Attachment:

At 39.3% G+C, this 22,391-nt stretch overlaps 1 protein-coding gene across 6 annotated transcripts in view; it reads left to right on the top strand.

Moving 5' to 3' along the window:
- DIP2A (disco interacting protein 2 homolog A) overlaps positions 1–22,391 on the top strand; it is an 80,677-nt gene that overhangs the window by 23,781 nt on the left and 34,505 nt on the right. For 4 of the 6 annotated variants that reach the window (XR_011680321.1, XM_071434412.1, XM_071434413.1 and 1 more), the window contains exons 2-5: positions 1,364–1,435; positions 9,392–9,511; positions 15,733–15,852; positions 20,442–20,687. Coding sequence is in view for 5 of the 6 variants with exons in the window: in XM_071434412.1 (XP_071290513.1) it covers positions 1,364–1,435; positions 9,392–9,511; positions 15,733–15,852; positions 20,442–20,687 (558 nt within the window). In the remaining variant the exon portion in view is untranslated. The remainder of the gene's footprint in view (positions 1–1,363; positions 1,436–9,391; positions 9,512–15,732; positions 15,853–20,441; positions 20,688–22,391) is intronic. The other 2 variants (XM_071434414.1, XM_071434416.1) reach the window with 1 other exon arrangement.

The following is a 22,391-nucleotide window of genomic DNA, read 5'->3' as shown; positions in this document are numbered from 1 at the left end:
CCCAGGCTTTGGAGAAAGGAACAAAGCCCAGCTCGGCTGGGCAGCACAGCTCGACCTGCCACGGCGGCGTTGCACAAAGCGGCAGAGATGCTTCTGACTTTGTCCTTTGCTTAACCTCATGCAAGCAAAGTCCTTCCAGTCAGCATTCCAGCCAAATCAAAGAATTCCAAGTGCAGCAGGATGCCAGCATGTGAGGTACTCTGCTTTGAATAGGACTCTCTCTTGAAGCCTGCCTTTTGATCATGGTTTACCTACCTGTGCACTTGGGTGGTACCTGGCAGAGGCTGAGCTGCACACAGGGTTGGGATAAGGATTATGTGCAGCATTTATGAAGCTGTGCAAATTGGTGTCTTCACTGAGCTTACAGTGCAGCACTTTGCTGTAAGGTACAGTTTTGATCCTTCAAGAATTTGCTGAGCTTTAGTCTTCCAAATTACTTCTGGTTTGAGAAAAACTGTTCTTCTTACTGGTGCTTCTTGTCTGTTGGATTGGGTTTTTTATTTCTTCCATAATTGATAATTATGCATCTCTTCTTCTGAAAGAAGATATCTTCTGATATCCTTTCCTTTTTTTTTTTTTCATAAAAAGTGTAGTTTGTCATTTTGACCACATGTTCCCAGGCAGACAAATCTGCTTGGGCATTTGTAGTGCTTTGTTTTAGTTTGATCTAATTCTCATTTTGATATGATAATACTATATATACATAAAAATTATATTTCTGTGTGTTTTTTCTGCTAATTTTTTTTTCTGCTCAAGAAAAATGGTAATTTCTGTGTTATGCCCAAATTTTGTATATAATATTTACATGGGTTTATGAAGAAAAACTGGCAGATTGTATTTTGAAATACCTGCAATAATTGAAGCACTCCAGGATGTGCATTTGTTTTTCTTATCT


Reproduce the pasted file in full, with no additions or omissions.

At 39.3% G+C, this 22,391-nt stretch overlaps 1 protein-coding gene across 6 annotated transcripts in view; it reads left to right on the top strand.

Moving 5' to 3' along the window:
- DIP2A (disco interacting protein 2 homolog A) overlaps positions 1–22,391 on the top strand; it is an 80,677-nt gene that overhangs the window by 23,781 nt on the left and 34,505 nt on the right. For 4 of the 6 annotated variants that reach the window (XR_011680321.1, XM_071434412.1, XM_071434413.1 and 1 more), the window contains exons 2-5: positions 1,364–1,435; positions 9,392–9,511; positions 15,733–15,852; positions 20,442–20,687. Coding sequence is in view for 5 of the 6 variants with exons in the window: in XM_071434412.1 (XP_071290513.1) it covers positions 1,364–1,435; positions 9,392–9,511; positions 15,733–15,852; positions 20,442–20,687 (558 nt within the window). In the remaining variant the exon portion in view is untranslated. The remainder of the gene's footprint in view (positions 1–1,363; positions 1,436–9,391; positions 9,512–15,732; positions 15,853–20,441; positions 20,688–22,391) is intronic. The other 2 variants (XM_071434414.1, XM_071434416.1) reach the window with 1 other exon arrangement.

The following is a 22,391-nucleotide window of genomic DNA, read 5'->3' as shown; positions in this document are numbered from 1 at the left end:
CCCAGGCTTTGGAGAAAGGAACAAAGCCCAGCTCGGCTGGGCAGCACAGCTCGACCTGCCACGGCGGCGTTGCACAAAGCGGCAGAGATGCTTCTGACTTTGTCCTTTGCTTAACCTCATGCAAGCAAAGTCCTTCCAGTCAGCATTCCAGCCAAATCAAAGAATTCCAAGTGCAGCAGGATGCCAGCATGTGAGGTACTCTGCTTTGAATAGGACTCTCTCTTGAAGCCTGCCTTTTGATCATGGTTTACCTACCTGTGCACTTGGGTGGTACCTGGCAGAGGCTGAGCTGCACACAGGGTTGGGATAAGGATTATGTGCAGCATTTATGAAGCTGTGCAAATTGGTGTCTTCACTGAGCTTACAGTGCAGCACTTTGCTGTAAGGTACAGTTTTGATCCTTCAAGAATTTGCTGAGCTTTAGTCTTCCAAATTACTTCTGGTTTGAGAAAAACTGTTCTTCTTACTGGTGCTTCTTGTCTGTTGGATTGGGTTTTTTATTTCTTCCATAATTGATAATTATGCATCTCTTCTTCTGAAAGAAGATATCTTCTGATATCCTTTCCTTTTTTTTTTTTTCATAAAAAGTGTAGTTTGTCATTTTGACCACATGTTCCCAGGCAGACAAATCTGCTTGGGCATTTGTAGTGCTTTGTTTTAGTTTGATCTAATTCTCATTTTGATATGATAATACTATATATACATAAAAATTATATTTCTGTGTGTTTTTTCTGCTAATTTTTTTTTCTGCTCAAGAAAAATGGTAATTTCTGTGTTATGCCCAAATTTTGTATATAATATTTACATGGGTTTATGAAGAAAAACTGGCAGATTGTATTTTGAAATACCTGCAATAATTGAAGCACTCCAGGATGTGCATTTGTTTTTCTTATCT